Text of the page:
The Spokesman-Review of March 6, 1910 featured this headline: ‘Spokane Negroes Buy Land Tract to be Developed by Black Labor Only.’ The article continued, “For the purpose of giving the Negroes of Spokane an opportunity to demonstrate a fitness to survive in this northwest… a band of colored folks has organized a development company, and bought 140 acres of land near Deer Lake [north of the city].” Initially known as the Deer Lake Project, the company’s objectives were to operate the biggest and best orchard in Stevens County, to be both economical and profitable in their business undertakings, and to help defray expenses by growing truck garden vegetables between the trees. At least 45 stockholders from Spokane to Chicago invested $18,000 in the project.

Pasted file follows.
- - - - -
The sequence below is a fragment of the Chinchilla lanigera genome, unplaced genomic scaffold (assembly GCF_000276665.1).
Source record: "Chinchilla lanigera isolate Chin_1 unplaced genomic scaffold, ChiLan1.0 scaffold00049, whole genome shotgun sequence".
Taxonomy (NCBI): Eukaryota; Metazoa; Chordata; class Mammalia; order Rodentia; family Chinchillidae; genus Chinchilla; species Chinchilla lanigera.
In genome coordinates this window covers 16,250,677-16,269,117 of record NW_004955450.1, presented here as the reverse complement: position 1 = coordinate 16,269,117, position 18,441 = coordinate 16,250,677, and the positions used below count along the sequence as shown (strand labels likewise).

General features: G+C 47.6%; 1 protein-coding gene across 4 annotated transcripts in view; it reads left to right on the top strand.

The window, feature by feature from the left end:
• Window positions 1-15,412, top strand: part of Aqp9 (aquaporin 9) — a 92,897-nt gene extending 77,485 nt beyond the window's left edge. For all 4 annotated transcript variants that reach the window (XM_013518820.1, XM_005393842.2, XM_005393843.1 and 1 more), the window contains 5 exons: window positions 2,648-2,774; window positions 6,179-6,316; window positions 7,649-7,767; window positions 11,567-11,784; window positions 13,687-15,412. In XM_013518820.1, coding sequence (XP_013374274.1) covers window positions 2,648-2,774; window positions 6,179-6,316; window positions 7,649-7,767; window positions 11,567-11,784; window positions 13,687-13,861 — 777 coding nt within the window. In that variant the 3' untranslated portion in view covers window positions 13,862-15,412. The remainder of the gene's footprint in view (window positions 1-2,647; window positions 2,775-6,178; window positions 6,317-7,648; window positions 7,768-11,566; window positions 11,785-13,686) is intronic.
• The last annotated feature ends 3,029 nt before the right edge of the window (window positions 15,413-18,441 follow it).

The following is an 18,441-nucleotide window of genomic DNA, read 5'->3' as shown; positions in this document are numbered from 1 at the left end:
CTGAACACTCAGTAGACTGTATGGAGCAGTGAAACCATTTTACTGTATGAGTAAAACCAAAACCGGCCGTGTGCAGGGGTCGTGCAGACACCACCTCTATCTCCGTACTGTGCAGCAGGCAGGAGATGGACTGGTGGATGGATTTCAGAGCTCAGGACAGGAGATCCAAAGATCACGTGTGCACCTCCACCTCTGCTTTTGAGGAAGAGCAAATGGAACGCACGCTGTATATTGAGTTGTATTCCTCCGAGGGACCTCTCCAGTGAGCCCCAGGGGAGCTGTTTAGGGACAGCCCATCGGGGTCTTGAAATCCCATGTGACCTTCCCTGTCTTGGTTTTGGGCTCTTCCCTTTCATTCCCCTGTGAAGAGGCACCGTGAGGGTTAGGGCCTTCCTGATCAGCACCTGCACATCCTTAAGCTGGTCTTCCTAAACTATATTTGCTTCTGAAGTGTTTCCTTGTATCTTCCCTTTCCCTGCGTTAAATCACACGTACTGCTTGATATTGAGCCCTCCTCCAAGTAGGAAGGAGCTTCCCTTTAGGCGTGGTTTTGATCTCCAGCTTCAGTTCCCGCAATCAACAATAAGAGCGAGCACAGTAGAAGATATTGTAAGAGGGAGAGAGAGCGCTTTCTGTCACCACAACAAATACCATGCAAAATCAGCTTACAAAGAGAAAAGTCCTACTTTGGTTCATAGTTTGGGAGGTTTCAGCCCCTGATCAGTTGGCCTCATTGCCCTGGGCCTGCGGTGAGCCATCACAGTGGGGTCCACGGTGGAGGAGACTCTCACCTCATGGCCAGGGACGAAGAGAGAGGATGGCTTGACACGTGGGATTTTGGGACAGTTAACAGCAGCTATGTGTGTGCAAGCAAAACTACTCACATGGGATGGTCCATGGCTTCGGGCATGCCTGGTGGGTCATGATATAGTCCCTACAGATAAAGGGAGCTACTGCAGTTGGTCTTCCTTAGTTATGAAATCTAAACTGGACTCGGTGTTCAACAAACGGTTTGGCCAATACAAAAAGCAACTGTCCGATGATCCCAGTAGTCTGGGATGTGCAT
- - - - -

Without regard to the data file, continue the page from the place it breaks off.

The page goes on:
Peter Barrow, Jr., and his brother Charles Barrow, were president and secretary of the company, respectively. Charles’s daughter, Eleanor Chase, told historian Quintard Taylor, “My Uncle Peter homesteaded land across the lake from this orchard. It used to be [called] Barrow’s Landing, and he built, by himself, three or four cabins. It was a resort for friends and other people who wanted to enjoy the lovely environment.” Even though prospects were bright at first, the company existed only for a few years, and eventually had to curtail operations because of transportation and monetary problems. “Oh, I would say that it might have lasted ten years,” Eleanor Chase remembered. Today Deer Lake is the site of the Deer Lake Resort, still boasting the same lovely environment.